Droughts, flash floods, flooding from monsoonal rains, severe thunderstorms, earthquakes cyclones, landslides and other disasters that kill dozens of people every year in India. They would be front page news if they happened in America but in India are buried in the back pages of Indian newspapers because they occur so frequently. The death of 5,000 people from the December 2004 tsunami wasn’t as big a deal in India as might have been in other places. In 2001, India experienced an earthquake that left 25,000 dead. In 1999, a cyclone killed more than 3,500 people. Every year several hundred Indians die in monsoon floods.

Mark Twain once commented that Indians "are a curious people. With them all life seems to be sacred, excepted human life." On a flood one Indian newspaper editor told AP, “Floods don’t have any disaster value any more. It’s nothing new. Its an annual phenomena, so newspaper editors are indifferent. People have gotten immune to human disasters. It tragic but true.”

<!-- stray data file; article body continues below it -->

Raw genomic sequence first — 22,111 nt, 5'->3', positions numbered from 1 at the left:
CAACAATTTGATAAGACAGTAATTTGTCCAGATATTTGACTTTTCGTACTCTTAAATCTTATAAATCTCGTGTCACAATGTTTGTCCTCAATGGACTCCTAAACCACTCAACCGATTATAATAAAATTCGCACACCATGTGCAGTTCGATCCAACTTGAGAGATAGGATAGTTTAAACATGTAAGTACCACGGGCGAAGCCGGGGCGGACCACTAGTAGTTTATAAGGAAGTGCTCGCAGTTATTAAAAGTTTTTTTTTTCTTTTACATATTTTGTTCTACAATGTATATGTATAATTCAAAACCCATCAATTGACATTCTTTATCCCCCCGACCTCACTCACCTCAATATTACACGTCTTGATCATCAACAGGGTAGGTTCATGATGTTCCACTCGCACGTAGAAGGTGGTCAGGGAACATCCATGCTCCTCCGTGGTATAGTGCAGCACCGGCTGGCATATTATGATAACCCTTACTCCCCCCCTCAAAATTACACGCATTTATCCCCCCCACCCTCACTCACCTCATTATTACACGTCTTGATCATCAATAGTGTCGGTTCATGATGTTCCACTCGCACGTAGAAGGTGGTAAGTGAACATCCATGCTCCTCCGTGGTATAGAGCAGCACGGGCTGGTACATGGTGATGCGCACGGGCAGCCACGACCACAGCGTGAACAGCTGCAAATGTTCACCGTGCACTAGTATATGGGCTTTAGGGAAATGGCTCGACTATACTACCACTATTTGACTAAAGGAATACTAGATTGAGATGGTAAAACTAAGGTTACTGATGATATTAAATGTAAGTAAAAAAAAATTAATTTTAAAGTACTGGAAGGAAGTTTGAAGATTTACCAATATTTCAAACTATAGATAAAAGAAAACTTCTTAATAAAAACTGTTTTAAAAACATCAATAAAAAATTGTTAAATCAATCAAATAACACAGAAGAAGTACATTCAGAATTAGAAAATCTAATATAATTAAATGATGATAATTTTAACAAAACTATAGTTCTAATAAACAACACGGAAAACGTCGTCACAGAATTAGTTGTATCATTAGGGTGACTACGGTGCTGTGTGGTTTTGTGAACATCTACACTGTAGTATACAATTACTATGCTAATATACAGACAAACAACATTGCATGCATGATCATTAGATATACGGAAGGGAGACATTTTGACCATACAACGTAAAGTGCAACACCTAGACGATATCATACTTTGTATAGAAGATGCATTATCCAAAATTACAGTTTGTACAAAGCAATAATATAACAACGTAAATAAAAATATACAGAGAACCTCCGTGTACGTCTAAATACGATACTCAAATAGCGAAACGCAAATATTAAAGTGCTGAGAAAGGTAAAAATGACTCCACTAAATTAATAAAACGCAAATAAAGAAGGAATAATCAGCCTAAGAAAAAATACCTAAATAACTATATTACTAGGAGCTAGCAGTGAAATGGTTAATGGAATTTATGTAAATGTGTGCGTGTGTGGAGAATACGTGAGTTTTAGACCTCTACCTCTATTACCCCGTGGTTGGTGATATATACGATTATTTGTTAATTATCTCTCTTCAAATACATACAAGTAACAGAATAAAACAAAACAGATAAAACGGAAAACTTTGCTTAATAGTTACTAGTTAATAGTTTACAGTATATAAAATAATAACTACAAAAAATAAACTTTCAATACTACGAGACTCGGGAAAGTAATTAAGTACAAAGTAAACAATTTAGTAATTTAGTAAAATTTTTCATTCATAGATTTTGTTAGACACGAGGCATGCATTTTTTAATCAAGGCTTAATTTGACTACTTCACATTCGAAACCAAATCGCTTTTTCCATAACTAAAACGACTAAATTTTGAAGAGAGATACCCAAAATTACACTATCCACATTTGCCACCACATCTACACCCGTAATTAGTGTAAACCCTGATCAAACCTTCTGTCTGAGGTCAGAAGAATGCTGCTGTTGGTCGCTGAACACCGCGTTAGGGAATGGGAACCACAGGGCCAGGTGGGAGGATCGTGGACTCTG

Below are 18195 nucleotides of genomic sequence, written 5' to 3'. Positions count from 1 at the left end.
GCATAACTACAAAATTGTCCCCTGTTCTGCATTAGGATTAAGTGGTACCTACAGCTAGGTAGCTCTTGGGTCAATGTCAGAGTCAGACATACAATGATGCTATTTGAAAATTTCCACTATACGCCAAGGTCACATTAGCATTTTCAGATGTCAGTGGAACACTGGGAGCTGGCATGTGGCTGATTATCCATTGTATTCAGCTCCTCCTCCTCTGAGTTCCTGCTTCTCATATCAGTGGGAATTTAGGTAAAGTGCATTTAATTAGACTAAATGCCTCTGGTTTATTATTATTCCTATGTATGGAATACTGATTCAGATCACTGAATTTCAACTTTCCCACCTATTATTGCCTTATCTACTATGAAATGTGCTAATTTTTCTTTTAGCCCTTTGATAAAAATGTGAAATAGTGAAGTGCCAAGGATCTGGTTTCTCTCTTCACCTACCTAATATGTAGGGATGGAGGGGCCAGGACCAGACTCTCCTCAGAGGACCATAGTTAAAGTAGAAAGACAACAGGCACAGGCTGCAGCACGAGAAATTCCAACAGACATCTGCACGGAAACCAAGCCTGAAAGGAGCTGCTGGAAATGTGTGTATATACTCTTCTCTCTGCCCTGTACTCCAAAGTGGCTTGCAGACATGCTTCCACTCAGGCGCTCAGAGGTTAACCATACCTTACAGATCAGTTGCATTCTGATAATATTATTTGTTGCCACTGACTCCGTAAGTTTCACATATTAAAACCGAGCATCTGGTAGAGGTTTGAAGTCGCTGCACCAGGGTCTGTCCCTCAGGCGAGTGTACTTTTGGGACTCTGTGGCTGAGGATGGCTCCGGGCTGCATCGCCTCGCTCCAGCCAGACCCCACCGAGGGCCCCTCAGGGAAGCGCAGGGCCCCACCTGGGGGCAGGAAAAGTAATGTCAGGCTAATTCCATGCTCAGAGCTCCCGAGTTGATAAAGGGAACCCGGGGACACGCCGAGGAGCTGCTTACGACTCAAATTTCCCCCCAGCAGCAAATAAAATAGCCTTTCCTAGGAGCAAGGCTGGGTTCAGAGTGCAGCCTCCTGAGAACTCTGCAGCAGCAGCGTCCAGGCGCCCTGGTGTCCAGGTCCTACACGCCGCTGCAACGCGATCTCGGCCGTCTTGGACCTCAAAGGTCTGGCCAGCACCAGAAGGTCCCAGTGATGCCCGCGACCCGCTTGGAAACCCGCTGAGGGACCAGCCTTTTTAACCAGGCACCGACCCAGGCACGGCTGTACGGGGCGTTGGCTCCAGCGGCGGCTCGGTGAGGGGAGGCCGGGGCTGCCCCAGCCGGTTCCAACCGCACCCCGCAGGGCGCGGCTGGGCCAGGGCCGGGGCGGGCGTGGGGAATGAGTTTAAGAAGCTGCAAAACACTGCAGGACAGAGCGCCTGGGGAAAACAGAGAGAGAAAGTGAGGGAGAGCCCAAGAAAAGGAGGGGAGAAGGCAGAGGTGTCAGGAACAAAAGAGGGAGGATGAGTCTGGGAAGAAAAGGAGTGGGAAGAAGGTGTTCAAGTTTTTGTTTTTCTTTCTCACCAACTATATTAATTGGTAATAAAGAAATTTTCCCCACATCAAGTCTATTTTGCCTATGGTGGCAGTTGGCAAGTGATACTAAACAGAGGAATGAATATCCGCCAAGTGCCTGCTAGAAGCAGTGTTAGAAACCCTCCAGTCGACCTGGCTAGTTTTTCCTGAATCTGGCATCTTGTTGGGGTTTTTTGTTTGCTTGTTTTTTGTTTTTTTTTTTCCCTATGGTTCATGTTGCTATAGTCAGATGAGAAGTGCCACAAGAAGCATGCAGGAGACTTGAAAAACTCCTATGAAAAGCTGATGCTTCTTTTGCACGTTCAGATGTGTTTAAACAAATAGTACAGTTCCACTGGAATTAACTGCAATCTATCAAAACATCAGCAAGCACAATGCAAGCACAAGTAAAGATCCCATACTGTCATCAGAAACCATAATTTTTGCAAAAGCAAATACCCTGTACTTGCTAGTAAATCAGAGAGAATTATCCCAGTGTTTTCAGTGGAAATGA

In the early 2000s, the Indian government promised to provide families $2,400 for each victim killed in a disaster provided the family show proof of death. In the majority of cases, families failed to collect the compensation payments because they couldn’t prove the victim was dead. Sometimes bodies are cremated before they are identified. For religious and health reasons, the dead are often cremated soon after a disaster occurs. The final death counts from natural disasters are often unknown.

Disasters and Famines in India

In 1630, it is believed, 5 million people died in Indian from an El Niño-induced drought and famine. India's earliest recorded famine, in 1669 and 1670, killed an estimated 3 million people. An 18-month drought in India in 1769-1770 left 3 million dead. Between 1876 and 1878 it is estimated that nearly six million people died when cholera and mass starvation ensued after torrential rains ruined crops in the south and the monsoon failed to appear in the north. Over five million people died between 1896 and 1897 when a severe drought was followed by famine and disease.

According to the Guinness Book of Records, the world's largest kitchen was the field kitchen set in Ahmadnagar, Maharashtra for a famine in April 1973. It served 1.2 million meals a day. A flood in Morvi, India on August 11, 1979 killed 15,000 people. Part of this was the world’s worst dam burst disaster: the collapse of the Machhu River dam due to flooding, which killed 5,000 people in Morvi.